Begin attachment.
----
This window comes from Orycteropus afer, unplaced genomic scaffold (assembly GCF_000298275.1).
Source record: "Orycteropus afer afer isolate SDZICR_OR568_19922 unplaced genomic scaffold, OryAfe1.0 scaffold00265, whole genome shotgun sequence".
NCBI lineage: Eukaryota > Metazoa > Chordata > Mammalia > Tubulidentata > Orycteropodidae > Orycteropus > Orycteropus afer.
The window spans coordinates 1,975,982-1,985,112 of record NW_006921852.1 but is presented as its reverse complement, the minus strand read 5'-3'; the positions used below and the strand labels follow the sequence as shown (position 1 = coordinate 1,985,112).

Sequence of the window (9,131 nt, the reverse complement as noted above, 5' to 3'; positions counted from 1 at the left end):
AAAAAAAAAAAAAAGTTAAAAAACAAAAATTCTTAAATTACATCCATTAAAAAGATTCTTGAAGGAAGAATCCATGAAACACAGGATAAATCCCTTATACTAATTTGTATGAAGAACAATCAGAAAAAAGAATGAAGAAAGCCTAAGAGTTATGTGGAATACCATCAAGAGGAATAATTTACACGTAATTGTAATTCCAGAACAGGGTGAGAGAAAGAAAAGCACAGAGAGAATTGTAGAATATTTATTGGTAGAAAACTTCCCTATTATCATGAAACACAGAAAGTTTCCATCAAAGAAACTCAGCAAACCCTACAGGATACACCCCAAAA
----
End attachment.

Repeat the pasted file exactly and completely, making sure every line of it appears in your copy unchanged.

This window comes from Orycteropus afer, unplaced genomic scaffold (assembly GCF_000298275.1).
Source record: "Orycteropus afer afer isolate SDZICR_OR568_19922 unplaced genomic scaffold, OryAfe1.0 scaffold00265, whole genome shotgun sequence".
NCBI lineage: Eukaryota > Metazoa > Chordata > Mammalia > Tubulidentata > Orycteropodidae > Orycteropus > Orycteropus afer.
The window spans coordinates 1,975,982-1,985,112 of record NW_006921852.1 but is presented as its reverse complement, the minus strand read 5'-3'; the positions used below and the strand labels follow the sequence as shown (position 1 = coordinate 1,985,112).

Sequence of the window (9,131 nt, the reverse complement as noted above, 5' to 3'; positions counted from 1 at the left end):
AAAAAAAAAAAAAAGTTAAAAAACAAAAATTCTTAAATTACATCCATTAAAAAGATTCTTGAAGGAAGAATCCATGAAACACAGGATAAATCCCTTATACTAATTTGTATGAAGAACAATCAGAAAAAAGAATGAAGAAAGCCTAAGAGTTATGTGGAATACCATCAAGAGGAATAATTTACACGTAATTGTAATTCCAGAACAGGGTGAGAGAAAGAAAAGCACAGAGAGAATTGTAGAATATTTATTGGTAGAAAACTTCCCTATTATCATGAAACACAGAAAGTTTCCATCAAAGAAACTCAGCAAACCCTACAGGATACACCCCAAAA